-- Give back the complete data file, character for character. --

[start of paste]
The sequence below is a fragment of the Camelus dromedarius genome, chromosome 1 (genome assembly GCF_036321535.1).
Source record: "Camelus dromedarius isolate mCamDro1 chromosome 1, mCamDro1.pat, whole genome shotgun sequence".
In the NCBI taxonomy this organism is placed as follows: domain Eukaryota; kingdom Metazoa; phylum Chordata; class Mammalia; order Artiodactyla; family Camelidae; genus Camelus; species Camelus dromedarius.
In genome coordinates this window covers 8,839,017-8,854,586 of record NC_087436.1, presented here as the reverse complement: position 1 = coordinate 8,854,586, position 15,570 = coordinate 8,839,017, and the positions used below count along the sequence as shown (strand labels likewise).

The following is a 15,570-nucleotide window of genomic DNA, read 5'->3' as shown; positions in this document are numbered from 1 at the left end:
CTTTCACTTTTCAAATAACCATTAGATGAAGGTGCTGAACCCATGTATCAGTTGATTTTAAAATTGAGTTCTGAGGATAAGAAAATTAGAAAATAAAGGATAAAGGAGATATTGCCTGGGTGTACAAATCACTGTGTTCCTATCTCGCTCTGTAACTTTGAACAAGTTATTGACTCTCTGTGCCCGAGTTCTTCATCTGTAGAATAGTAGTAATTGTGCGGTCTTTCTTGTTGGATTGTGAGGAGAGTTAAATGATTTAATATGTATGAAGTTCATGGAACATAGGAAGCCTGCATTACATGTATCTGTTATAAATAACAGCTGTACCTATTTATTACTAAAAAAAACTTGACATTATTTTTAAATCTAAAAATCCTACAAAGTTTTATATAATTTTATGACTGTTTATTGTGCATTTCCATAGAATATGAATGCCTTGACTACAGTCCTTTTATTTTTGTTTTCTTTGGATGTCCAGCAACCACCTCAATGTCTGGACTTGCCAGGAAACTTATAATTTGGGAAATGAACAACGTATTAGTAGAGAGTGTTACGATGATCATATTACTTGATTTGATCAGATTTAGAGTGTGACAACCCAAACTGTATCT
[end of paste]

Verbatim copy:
The sequence below is a fragment of the Camelus dromedarius genome, chromosome 1 (genome assembly GCF_036321535.1).
Source record: "Camelus dromedarius isolate mCamDro1 chromosome 1, mCamDro1.pat, whole genome shotgun sequence".
In the NCBI taxonomy this organism is placed as follows: domain Eukaryota; kingdom Metazoa; phylum Chordata; class Mammalia; order Artiodactyla; family Camelidae; genus Camelus; species Camelus dromedarius.
In genome coordinates this window covers 8,839,017-8,854,586 of record NC_087436.1, presented here as the reverse complement: position 1 = coordinate 8,854,586, position 15,570 = coordinate 8,839,017, and the positions used below count along the sequence as shown (strand labels likewise).

The following is a 15,570-nucleotide window of genomic DNA, read 5'->3' as shown; positions in this document are numbered from 1 at the left end:
CTTTCACTTTTCAAATAACCATTAGATGAAGGTGCTGAACCCATGTATCAGTTGATTTTAAAATTGAGTTCTGAGGATAAGAAAATTAGAAAATAAAGGATAAAGGAGATATTGCCTGGGTGTACAAATCACTGTGTTCCTATCTCGCTCTGTAACTTTGAACAAGTTATTGACTCTCTGTGCCCGAGTTCTTCATCTGTAGAATAGTAGTAATTGTGCGGTCTTTCTTGTTGGATTGTGAGGAGAGTTAAATGATTTAATATGTATGAAGTTCATGGAACATAGGAAGCCTGCATTACATGTATCTGTTATAAATAACAGCTGTACCTATTTATTACTAAAAAAAACTTGACATTATTTTTAAATCTAAAAATCCTACAAAGTTTTATATAATTTTATGACTGTTTATTGTGCATTTCCATAGAATATGAATGCCTTGACTACAGTCCTTTTATTTTTGTTTTCTTTGGATGTCCAGCAACCACCTCAATGTCTGGACTTGCCAGGAAACTTATAATTTGGGAAATGAACAACGTATTAGTAGAGAGTGTTACGATGATCATATTACTTGATTTGATCAGATTTAGAGTGTGACAACCCAAACTGTATCT